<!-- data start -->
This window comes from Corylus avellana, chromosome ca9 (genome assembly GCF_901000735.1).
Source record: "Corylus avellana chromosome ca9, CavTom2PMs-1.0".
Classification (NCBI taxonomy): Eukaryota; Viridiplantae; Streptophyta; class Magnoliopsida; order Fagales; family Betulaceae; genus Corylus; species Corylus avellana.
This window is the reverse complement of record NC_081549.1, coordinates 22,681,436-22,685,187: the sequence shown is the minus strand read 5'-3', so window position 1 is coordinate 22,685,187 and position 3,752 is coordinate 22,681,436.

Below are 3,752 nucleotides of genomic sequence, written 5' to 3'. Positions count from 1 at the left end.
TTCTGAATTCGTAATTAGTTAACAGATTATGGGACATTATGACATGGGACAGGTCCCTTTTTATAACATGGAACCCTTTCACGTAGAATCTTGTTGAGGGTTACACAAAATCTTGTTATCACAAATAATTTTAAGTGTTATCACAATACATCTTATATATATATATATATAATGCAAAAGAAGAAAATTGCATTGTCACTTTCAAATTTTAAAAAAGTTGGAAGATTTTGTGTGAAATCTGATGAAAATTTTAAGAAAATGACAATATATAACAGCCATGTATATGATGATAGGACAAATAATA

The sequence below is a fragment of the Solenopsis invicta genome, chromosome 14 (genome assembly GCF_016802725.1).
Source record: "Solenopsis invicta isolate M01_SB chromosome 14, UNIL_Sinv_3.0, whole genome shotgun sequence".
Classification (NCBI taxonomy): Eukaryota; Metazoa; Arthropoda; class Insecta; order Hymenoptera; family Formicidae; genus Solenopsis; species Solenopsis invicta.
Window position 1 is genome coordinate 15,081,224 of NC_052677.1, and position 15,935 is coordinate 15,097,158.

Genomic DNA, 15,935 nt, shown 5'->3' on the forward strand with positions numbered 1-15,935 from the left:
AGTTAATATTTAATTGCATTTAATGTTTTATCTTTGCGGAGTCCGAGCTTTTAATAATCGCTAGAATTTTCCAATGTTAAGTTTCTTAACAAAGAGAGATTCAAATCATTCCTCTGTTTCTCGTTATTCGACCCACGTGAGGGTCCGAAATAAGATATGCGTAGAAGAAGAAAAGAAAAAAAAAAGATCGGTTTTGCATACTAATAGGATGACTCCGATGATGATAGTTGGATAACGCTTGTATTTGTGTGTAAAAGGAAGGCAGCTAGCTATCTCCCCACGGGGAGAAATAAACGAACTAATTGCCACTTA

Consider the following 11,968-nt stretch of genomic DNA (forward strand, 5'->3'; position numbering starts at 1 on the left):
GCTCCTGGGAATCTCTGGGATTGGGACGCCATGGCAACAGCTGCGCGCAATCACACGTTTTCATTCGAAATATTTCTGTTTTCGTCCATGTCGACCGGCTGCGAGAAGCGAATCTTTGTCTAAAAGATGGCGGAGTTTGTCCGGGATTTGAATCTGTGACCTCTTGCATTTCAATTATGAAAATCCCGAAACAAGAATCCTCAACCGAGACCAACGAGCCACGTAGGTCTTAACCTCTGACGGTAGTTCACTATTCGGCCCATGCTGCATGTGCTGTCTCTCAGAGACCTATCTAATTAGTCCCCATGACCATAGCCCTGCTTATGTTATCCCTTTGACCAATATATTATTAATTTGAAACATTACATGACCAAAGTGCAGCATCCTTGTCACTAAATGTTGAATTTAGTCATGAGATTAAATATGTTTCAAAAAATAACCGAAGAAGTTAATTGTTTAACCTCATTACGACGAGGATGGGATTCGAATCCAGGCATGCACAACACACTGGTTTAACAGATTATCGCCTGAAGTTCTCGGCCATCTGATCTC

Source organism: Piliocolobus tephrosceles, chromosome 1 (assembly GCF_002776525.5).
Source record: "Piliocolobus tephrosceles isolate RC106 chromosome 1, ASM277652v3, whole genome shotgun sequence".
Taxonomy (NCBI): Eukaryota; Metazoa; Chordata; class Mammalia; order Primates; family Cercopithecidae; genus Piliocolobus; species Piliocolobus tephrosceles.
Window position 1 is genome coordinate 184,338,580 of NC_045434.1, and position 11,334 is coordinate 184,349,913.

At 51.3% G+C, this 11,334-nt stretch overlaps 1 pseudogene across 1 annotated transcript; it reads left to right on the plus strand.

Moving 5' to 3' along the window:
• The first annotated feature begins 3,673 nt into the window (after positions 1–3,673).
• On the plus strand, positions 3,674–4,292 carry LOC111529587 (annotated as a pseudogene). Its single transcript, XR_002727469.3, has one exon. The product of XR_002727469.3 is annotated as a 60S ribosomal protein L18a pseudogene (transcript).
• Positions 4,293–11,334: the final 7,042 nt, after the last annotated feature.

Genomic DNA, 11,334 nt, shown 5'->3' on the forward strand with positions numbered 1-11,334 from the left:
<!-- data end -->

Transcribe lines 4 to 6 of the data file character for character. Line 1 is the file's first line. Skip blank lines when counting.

This window is the reverse complement of record NC_081549.1, coordinates 22,681,436-22,685,187: the sequence shown is the minus strand read 5'-3', so window position 1 is coordinate 22,685,187 and position 3,752 is coordinate 22,681,436.

Below are 3,752 nucleotides of genomic sequence, written 5' to 3'. Positions count from 1 at the left end.
TTCTGAATTCGTAATTAGTTAACAGATTATGGGACATTATGACATGGGACAGGTCCCTTTTTATAACATGGAACCCTTTCACGTAGAATCTTGTTGAGGGTTACACAAAATCTTGTTATCACAAATAATTTTAAGTGTTATCACAATACATCTTATATATATATATATATAATGCAAAAGAAGAAAATTGCATTGTCACTTTCAAATTTTAAAAAAGTTGGAAGATTTTGTGTGAAATCTGATGAAAATTTTAAGAAAATGACAATATATAACAGCCATGTATATGATGATAGGACAAATAATA